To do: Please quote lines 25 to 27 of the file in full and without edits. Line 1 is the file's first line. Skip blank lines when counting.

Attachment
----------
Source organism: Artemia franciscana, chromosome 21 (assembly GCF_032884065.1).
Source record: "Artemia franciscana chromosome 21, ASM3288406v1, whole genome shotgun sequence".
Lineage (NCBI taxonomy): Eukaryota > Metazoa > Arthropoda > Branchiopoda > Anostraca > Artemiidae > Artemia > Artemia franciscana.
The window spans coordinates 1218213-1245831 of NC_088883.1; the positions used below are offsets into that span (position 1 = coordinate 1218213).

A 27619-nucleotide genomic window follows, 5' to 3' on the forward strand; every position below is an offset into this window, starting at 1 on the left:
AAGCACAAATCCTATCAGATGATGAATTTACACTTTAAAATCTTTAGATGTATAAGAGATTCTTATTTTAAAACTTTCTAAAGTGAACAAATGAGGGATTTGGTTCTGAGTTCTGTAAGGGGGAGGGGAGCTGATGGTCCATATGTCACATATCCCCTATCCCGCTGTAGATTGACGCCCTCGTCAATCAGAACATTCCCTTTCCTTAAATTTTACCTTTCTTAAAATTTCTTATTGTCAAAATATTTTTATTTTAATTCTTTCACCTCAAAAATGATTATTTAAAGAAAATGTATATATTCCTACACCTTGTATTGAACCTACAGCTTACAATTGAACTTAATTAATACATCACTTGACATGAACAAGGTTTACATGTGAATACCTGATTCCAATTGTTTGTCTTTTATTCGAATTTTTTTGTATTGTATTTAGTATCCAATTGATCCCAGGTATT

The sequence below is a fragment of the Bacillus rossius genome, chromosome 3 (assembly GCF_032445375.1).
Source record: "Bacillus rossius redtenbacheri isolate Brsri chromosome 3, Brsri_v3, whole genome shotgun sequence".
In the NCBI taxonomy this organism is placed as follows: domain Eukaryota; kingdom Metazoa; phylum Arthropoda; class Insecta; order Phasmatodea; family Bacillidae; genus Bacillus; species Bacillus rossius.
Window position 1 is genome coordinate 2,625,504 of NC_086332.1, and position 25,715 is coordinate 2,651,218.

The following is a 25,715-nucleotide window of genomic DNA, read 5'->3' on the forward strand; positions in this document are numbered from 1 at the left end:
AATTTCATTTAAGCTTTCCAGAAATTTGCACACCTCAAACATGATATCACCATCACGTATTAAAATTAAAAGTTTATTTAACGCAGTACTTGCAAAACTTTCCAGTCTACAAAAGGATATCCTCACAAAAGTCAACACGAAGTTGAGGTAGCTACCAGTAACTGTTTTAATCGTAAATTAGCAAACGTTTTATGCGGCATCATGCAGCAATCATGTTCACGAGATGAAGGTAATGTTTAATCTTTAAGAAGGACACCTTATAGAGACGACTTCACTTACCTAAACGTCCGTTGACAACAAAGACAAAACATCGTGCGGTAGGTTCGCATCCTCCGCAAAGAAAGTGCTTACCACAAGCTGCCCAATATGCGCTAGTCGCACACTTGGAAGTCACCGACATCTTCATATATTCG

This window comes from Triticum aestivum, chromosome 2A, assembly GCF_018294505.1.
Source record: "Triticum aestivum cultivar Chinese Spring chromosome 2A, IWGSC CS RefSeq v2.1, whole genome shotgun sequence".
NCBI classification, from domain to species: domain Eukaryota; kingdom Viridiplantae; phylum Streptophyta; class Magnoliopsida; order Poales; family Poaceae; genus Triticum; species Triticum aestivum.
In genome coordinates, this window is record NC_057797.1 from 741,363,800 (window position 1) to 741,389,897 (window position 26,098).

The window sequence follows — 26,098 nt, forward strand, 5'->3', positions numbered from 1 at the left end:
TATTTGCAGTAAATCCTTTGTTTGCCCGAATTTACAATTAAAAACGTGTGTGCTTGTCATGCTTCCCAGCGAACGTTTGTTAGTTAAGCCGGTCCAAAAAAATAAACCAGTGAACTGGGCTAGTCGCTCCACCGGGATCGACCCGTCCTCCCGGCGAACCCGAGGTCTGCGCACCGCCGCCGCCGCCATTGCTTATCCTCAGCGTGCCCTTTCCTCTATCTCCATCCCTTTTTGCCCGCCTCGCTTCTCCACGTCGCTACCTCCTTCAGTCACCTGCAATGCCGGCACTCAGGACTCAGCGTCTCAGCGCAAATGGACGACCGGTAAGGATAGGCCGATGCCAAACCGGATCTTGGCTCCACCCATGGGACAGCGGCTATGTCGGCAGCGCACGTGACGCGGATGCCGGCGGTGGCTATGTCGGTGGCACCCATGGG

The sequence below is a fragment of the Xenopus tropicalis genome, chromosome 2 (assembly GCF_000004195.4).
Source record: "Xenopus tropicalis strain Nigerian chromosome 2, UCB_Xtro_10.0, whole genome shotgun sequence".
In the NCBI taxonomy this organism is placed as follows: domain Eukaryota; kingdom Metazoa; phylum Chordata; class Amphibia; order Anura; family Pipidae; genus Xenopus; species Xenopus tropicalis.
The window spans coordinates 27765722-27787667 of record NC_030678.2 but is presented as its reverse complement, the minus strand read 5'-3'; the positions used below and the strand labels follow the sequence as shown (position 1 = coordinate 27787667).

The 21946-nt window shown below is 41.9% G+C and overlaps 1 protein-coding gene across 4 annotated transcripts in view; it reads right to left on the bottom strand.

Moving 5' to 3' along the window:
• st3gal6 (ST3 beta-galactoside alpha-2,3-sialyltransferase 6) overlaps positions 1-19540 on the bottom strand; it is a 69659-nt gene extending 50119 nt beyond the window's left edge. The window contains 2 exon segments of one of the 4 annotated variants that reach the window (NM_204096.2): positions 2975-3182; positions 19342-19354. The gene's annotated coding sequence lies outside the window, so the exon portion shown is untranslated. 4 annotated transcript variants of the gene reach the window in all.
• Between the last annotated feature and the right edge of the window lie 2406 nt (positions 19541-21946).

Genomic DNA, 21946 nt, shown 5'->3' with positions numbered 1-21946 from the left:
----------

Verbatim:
• st3gal6 (ST3 beta-galactoside alpha-2,3-sialyltransferase 6) overlaps positions 1-19540 on the bottom strand; it is a 69659-nt gene extending 50119 nt beyond the window's left edge. The window contains 2 exon segments of one of the 4 annotated variants that reach the window (NM_204096.2): positions 2975-3182; positions 19342-19354. The gene's annotated coding sequence lies outside the window, so the exon portion shown is untranslated. 4 annotated transcript variants of the gene reach the window in all.
• Between the last annotated feature and the right edge of the window lie 2406 nt (positions 19541-21946).

Genomic DNA, 21946 nt, shown 5'->3' with positions numbered 1-21946 from the left: